The long-running story of Curtis Flowers, along with others involved in the investigation and trials concerning a 1996 quadruple homicide in Winona, was examined in a segment on CBS’s “60 Minutes” that aired Sunday night. 

Flowers was tried six times for the deaths of Bertha Tardy, Carmen Rigby, Robert Golden and Derrick “BoBo” Stewart in a shooting at Tardy Furniture. Charges against him were dropped in September after he had spent more than 20 years in prison.

The Mississippi Supreme Court overturned his first three convictions between 2000 and 2007, citing racial discrimination in jury selection. Flowers’ fourth and fifth trials ended in hung juries. During his sixth trial in June 2010, he was convicted of all four homicides, but the U.S. Supreme Court overturned that conviction in 2019, also citing racial bias in jury selection.

The case received nationwide attention from an American Public Media Reports’ podcast, “In the Dark: Season 2,” that highlighted the many missteps throughout Flowers’ legal battle. The podcast has been downloaded over 42 million times.

Last January, District Attorney Doug Evans, who prosecuted the six trials, recused himself from the case under pressure and handed it over to Mississippi Attorney General Lynn Fitch’s office, which declined to prosecute Flowers further.

During the nearly 15-minute segment on the popular TV newsmagazine, correspondent Sharyn Alfonsi spoke with Flowers and Evans. She called this a “rare interview,” as Evans does not tend to speak to the press about the case.

When asked why he prosecuted the case multiple times, Evans responded, “Because I knew he was guilty. And the families knew he was guilty. And the families deserve justice.”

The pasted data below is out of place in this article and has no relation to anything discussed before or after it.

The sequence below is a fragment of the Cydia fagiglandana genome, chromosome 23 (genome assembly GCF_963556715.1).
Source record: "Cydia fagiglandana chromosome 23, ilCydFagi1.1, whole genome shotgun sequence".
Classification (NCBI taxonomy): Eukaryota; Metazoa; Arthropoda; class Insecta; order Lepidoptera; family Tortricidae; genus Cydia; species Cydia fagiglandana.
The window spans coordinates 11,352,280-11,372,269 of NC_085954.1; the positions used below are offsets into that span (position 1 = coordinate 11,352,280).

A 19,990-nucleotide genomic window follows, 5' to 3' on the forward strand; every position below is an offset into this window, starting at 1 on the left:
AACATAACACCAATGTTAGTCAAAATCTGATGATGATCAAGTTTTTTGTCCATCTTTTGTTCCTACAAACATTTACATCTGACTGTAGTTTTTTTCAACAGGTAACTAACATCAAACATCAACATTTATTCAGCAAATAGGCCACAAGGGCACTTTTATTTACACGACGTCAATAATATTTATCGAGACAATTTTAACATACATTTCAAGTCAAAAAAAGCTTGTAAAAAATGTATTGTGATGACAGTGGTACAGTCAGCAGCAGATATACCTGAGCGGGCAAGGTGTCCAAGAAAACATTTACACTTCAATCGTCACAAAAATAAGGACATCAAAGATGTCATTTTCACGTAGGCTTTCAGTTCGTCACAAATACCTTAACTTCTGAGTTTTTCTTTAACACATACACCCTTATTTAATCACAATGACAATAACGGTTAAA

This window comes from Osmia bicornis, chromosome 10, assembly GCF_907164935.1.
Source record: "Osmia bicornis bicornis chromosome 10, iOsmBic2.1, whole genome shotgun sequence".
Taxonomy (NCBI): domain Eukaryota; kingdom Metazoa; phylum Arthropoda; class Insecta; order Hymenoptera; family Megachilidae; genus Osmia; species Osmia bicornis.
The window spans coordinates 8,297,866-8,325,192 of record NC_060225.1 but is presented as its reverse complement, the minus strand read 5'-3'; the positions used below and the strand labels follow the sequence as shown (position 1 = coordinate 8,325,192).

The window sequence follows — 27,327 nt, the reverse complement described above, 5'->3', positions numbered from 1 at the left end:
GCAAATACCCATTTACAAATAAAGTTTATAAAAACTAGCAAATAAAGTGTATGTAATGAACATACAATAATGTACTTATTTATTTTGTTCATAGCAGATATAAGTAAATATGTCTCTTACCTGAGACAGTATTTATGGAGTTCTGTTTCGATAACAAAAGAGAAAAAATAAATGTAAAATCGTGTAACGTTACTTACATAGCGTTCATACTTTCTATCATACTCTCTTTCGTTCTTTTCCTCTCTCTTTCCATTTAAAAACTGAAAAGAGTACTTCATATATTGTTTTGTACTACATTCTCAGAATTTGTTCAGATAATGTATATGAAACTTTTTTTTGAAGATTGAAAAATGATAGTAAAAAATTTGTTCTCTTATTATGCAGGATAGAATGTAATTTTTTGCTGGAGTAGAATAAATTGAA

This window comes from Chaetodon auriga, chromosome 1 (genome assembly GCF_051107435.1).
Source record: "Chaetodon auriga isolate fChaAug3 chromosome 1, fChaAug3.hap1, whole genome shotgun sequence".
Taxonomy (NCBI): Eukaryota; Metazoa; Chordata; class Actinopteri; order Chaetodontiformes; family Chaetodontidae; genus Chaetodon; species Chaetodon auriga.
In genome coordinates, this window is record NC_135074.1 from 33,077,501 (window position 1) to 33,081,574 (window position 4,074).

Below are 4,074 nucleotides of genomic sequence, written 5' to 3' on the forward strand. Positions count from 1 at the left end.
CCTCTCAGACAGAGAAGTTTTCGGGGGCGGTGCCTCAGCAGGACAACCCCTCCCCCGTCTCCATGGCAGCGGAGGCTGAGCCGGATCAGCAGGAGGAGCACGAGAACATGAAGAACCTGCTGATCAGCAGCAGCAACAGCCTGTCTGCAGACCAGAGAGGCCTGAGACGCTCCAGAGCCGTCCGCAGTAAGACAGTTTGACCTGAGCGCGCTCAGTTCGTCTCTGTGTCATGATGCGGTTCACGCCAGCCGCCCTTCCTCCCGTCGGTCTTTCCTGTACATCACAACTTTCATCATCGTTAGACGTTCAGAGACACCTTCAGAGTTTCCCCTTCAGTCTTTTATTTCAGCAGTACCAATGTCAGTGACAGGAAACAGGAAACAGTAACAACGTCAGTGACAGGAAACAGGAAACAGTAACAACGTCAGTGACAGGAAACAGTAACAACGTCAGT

Evans also went on to say that race was not at all an issue in the investigation of the case.

“Race has nothing to do with our part of what we do. A lot of times race gets thrown in as an excuse if there is no defense,” he said.

Madeleine Baran, the lead reporter for the podcast, and Samara Freemark, the podcast’s managing producer, also sat down for an interview with Alfonsi to explain how their data collection and journalistic work led to Flowers’ case being brought to the highest court in the nation. They analyzed decades worth of court data that revealed Evans had a history of excluding Black people from juries at a disproportionate rate. According to their findings, during all of Flowers’ trials, 61 of the 72 jurors were white, and those 61 all voted to convict.

In the Supreme Court’s 2019 ruling to throw out Flowers’ last conviction, the justices appeared to be swayed by the research. Justice Brett Kavanaugh wrote that there was a “relentless, determined effort to rid the jury of Black individuals.”

Evans said he found that statement hypocritical, referencing sexual assault allegations Kavanaugh faced during his Senate Judiciary Committee confirmation hearing in 2018.

“I can’t understand that,” Evans said of Kavanagh’s statement. “Basically, what he is doing is accusing me like he was accused, before he was put on the Supreme Court.”

Shortly after his release, Flowers said on the podcast that he still wonders why he was accused of the killings. At that time, he said he had nothing to say to Evans: “Some things you don’t — just don’t need to be said, you know?”

During the “60 Minutes” interview, however, he said: “I believe every case Doug Evans ever handled should be looked into. I truly do. ... Lord knows I would hate to see this happen to someone else.”

Contact Adam Bakst at 581-7233 or abakst@gwcommonwealth.com. On Twitter at @AdamBakst_GWCW.

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